Joel Rifkin was born in 1959 and grew up a bullied loner in New York State’s Long Island.
Although he had a high IQ of 128, his severe dyslexia saw him fail academically, and he lacked the co-ordination to be sporty.
It was years before Joel discovered something he was good at – murder.
Joel had long sought the company of prostitutes as a way of easing his loneliness, but since seeing the Hitchcock movie, Frenzy, the impulse to strangle one had become overwhelming.
In 1989, while his family were away, Joel took a prostitute back to the house. He strangled her and dismembered her body, before disposing of the pieces.
Joel contained his murderous urges for a year until his family again left him alone in the house.
After strangling yet another prostitute, Joel was hooked on the sense of power it gave him.
With each kill he would keep personal possessions belonging to his victim, sometimes a driver’s licence, a piece of clothing or jewellery, even library cards.
‘It would help keep the sequence and remember who was who and remember the events,’ Joel would later explain from prison.
Joel’s 17th, and last victim, was Tiffany Bresciani, 22.
Early one morning in June 1991, State Trooper Sean Ruane noticed Joel driving a truck with no number plates.
After a 30-minute pursuit, Joel crashed into a traffic light pole and Officer Ruane discovered Tiffany’s decaying body in the back of the truck.
Joel confessed to all 17 murders and was sentenced to 203 years in prison, with the judge stating, ‘In case there is such a thing as reincarnation I want to be sure that you spend your second life in prison also.’
Joel claims to not know why he became a cold-blooded killer.
‘You all think I am nothing but a monster,’ he said at his trial. ‘And you are right.’
From a young age, Jerome Brudos had an obsession with women’s high-heeled shoes. As a five-year-old he secretly kept a pair under his bed.
As a teen he began stealing women’s underwear off clotheslines, and in 1956 aged 17, he was committed to a psychiatric hospital after he assaulted two teenage girls.
Jerome eventually became an electrician and married his girlfriend Ralphene when he was 22.
On the surface, Jerome seemed like a happily married man raising two kids in Portland, Oregon.
But in secret, his fetish for women’s shoes was driving him to increasingly violent behaviour.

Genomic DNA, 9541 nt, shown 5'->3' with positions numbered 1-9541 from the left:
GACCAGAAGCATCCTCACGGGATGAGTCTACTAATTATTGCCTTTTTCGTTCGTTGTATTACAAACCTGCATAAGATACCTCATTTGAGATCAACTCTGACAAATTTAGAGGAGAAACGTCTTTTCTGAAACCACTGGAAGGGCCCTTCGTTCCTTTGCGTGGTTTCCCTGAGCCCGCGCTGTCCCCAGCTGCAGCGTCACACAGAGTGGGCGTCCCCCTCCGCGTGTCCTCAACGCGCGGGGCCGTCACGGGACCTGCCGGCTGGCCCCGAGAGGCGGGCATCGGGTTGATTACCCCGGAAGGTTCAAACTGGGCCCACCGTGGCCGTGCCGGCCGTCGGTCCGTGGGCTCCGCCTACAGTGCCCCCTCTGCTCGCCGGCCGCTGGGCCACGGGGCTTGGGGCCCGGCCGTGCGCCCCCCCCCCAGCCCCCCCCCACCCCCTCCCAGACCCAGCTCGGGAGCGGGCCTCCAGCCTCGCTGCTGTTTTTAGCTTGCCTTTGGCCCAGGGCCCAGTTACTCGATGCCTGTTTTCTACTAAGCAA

Jerome would stalk women and mug them for their shoes. Before long, Jerome’s obsession turned deadly.
Between 1968 and 1969, Jerome abducted and murdered four women.
He dressed them in high heels and lingerie, photographed and sexually abused them, before dumping them in a river.
He even kept the foot of his first victim - Linda Slawson, 19, a college girl selling encyclopedias - and kept it to model his favourite stilettos.
Finally, in May 1969, Jerome was positively identified by a girl he’d attempted to abduct.
Jerome admitted to three of the four murders and was sentenced to life in prison.
But even being behind bars didn’t put an end to his fetish.
Jerome collected shoe catalogues, even writing to companies requesting samples.
Jerome died in prison in 2006.
‘He was one of the true monsters of the world,’ Detective James Stovall said.
They’re three of the most famous horror films of all time - Texas Chainsaw Massacre, Silence of the Lambs and Psycho.
And they were inspired by one man – Edward Gein.
Born in 1906, Ed was raised on an isolated farm in Plainfield, Wisconsin.
His mother Augusta, a religious zealot, taught him that relationships with women were sinful and dangerous.
Everyone in Plainfield knew Ed as a bit of an oddball.
‘It was something about his eyes that bothered me,’ Lena Trickey, a Plainfield local said.
‘I didn’t feel like he was a person I would trust.’
In November 1957, hardware store owner, Bernice Worden, 58, disappeared.
The last receipt she’d written was made out to Ed Gein.
Sheriff Arthur Schley drove out to Ed’s farm to ask if he’d seen Bernice.
Finding the main house locked up, Sheriff Schley went around the back and was horrified to find Bernice’s body in the woodshed. She’d been shot and decapitated.
Police were further sickened when, on searching the house, they discovered that Ed had tanned human skins and covered chairs and lamps with it.
They also found the face of local tavern owner, Mary Hogan, 54, who’d been missing for three years, a box of noses and soup bowls made out of human skulls.
Ed was arrested and admitted to killing Bernice and Mary, as well as digging up newly buried bodies from local cemeteries during the night and wearing their skins as suits.
Found not guilty by reason of insanity, Ed was committed to a hospital for the criminally insane where he died in 1984, aged 78.
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